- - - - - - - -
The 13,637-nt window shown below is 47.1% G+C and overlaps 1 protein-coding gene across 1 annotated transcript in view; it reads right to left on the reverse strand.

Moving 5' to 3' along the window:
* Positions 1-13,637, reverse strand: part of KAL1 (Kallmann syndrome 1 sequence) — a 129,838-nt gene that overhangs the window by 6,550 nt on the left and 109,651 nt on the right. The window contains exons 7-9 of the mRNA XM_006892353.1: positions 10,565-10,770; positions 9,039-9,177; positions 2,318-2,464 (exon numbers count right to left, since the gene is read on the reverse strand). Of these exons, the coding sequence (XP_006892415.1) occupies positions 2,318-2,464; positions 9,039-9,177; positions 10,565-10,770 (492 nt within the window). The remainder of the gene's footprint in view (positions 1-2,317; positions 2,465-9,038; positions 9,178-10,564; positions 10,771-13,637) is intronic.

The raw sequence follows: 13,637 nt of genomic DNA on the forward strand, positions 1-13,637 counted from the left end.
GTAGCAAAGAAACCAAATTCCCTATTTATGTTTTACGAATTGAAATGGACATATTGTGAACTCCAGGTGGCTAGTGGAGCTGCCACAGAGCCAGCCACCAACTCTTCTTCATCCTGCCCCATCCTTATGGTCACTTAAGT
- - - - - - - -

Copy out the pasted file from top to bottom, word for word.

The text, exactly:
The 13,637-nt window shown below is 47.1% G+C and overlaps 1 protein-coding gene across 1 annotated transcript in view; it reads right to left on the reverse strand.

Moving 5' to 3' along the window:
* Positions 1-13,637, reverse strand: part of KAL1 (Kallmann syndrome 1 sequence) — a 129,838-nt gene that overhangs the window by 6,550 nt on the left and 109,651 nt on the right. The window contains exons 7-9 of the mRNA XM_006892353.1: positions 10,565-10,770; positions 9,039-9,177; positions 2,318-2,464 (exon numbers count right to left, since the gene is read on the reverse strand). Of these exons, the coding sequence (XP_006892415.1) occupies positions 2,318-2,464; positions 9,039-9,177; positions 10,565-10,770 (492 nt within the window). The remainder of the gene's footprint in view (positions 1-2,317; positions 2,465-9,038; positions 9,178-10,564; positions 10,771-13,637) is intronic.

The raw sequence follows: 13,637 nt of genomic DNA on the forward strand, positions 1-13,637 counted from the left end.
GTAGCAAAGAAACCAAATTCCCTATTTATGTTTTACGAATTGAAATGGACATATTGTGAACTCCAGGTGGCTAGTGGAGCTGCCACAGAGCCAGCCACCAACTCTTCTTCATCCTGCCCCATCCTTATGGTCACTTAAGT